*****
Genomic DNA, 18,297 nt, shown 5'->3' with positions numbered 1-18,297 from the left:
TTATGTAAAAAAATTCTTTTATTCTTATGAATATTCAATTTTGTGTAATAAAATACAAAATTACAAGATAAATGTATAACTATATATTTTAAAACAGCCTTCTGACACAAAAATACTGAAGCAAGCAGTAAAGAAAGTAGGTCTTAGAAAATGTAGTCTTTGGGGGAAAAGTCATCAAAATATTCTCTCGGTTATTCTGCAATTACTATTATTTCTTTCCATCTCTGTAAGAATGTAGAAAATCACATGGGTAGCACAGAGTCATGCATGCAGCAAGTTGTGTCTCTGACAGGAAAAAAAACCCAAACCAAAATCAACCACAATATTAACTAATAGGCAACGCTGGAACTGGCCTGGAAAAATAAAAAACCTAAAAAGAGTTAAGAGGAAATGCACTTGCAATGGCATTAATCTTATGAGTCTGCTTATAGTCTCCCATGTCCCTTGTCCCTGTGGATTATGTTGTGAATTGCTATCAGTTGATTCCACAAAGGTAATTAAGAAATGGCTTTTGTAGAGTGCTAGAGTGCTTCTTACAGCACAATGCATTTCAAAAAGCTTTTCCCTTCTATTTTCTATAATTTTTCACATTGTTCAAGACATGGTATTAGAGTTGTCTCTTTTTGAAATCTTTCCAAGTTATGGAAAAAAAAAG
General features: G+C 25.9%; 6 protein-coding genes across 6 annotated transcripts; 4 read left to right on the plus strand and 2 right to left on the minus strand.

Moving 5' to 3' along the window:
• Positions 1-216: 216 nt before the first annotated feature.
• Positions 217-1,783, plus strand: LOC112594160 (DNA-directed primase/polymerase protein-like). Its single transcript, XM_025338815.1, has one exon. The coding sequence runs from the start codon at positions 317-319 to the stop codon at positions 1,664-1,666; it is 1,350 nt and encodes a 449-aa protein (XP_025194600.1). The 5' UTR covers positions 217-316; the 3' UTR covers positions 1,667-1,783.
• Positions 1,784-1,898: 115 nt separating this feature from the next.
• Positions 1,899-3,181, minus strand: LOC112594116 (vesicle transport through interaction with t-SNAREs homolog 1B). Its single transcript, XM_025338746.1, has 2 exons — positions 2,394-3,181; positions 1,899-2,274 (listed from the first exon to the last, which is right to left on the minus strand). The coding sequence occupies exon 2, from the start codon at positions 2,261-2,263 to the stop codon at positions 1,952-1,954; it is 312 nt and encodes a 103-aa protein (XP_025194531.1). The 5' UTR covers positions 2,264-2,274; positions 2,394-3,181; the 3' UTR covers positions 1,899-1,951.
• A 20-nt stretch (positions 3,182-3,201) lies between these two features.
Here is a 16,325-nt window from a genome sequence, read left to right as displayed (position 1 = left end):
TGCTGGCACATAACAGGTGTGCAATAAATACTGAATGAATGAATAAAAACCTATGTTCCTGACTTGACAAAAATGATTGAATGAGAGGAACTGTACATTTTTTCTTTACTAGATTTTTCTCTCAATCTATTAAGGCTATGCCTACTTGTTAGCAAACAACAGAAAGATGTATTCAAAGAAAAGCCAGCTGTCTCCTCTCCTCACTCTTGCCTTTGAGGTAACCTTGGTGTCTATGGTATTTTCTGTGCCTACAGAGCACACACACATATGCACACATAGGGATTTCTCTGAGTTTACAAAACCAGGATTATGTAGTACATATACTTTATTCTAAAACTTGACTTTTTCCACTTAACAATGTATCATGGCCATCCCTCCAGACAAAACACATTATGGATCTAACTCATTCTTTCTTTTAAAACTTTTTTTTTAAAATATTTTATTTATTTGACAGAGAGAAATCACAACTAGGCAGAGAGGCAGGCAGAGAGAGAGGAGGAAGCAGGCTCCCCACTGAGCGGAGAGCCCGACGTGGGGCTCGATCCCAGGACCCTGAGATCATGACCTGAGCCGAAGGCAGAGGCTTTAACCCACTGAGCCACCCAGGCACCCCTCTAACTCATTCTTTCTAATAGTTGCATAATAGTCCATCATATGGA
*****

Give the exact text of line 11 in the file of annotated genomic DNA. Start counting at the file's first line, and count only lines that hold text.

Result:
TGCTGGCACATAACAGGTGTGCAATAAATACTGAATGAATGAATAAAAACCTATGTTCCTGACTTGACAAAAATGATTGAATGAGAGGAACTGTACATTTTTTCTTTACTAGATTTTTCTCTCAATCTATTAAGGCTATGCCTACTTGTTAGCAAACAACAGAAAGATGTATTCAAAGAAAAGCCAGCTGTCTCCTCTCCTCACTCTTGCCTTTGAGGTAACCTTGGTGTCTATGGTATTTTCTGTGCCTACAGAGCACACACACATATGCACACATAGGGATTTCTCTGAGTTTACAAAACCAGGATTATGTAGTACATATACTTTATTCTAAAACTTGACTTTTTCCACTTAACAATGTATCATGGCCATCCCTCCAGACAAAACACATTATGGATCTAACTCATTCTTTCTTTTAAAACTTTTTTTTTAAAATATTTTATTTATTTGACAGAGAGAAATCACAACTAGGCAGAGAGGCAGGCAGAGAGAGAGGAGGAAGCAGGCTCCCCACTGAGCGGAGAGCCCGACGTGGGGCTCGATCCCAGGACCCTGAGATCATGACCTGAGCCGAAGGCAGAGGCTTTAACCCACTGAGCCACCCAGGCACCCCTCTAACTCATTCTTTCTAATAGTTGCATAATAGTCCATCATATGGA